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This is usually a problem in late September, early October. You picked all the ripe tomatoes and the green ones are taking forever because there’s no more summer heat. Clock is ticking. You need that garden space for lettuces, kales and broccoli.

Time to let go the summer.

Or it could be the beginning of July, tomatoes were ripening one at a time. You held your breathe, sampled one plant, “Good …sweet and savory …” Move on to the next variety, “Oh no …” A few days later, it reassured you with its total lack of flavor.

Not giving up, you waited some more, hoping for a reversal of fortune.

Now it’s end of July, it’s pretty clear that you picked a LOSER!

When it comes to growing food, I am as sentimental as Simon Cowell. If you don’t taste good enough to be worthy of my time and my land, you are O.U.T.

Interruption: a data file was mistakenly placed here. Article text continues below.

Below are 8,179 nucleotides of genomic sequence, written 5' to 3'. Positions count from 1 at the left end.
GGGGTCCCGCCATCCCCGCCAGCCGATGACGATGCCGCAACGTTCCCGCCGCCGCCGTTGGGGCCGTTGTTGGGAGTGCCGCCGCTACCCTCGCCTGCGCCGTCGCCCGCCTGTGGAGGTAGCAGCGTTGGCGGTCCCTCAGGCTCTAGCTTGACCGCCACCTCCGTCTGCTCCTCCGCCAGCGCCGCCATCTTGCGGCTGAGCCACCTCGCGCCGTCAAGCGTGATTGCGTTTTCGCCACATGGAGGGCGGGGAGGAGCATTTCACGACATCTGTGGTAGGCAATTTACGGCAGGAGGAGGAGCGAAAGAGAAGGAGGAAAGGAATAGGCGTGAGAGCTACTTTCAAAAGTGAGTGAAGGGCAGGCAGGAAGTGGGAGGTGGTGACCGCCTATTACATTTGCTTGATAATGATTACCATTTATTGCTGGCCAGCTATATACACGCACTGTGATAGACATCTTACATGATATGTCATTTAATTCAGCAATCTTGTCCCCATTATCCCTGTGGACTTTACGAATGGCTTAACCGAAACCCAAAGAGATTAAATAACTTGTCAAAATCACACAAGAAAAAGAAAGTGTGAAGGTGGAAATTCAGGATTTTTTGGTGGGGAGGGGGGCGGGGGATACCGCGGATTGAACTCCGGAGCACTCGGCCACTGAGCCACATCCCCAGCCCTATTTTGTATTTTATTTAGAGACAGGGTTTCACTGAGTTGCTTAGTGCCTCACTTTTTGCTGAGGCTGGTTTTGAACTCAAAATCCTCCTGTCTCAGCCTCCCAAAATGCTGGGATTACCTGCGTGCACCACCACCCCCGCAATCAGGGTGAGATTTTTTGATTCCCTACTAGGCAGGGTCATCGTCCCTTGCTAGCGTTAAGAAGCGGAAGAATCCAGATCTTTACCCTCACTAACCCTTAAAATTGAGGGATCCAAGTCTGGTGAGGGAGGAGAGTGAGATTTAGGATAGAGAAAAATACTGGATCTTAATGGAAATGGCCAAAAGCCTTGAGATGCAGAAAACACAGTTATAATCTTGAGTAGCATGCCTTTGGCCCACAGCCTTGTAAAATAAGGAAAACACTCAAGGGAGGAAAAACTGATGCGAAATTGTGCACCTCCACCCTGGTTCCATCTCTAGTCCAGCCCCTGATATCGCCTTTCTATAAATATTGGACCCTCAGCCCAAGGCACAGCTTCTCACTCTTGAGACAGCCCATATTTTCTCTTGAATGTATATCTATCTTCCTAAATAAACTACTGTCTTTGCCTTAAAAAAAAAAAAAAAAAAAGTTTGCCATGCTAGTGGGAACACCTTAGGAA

For a tomato plant, that means I now have a 15lb of green tomatoes. 2 obvious choices come to mind: Fry them, or pickle them. The latter is less clean-up.

Bath of white vinegar, lemon-verbena-infused simple syrup, generous sprinkle of salt, and 2 hours later, I got myself a pretty decent accompaniment to the duck rillet Dwight and Kim hauled back from Paris just a couple of weeks ago. Pickled green tomatoes is about the crisp texture, clean and simple flavor, which pairs well with anything that’s been simmered for hours in glorious duck fat.

To a better choice, next year.


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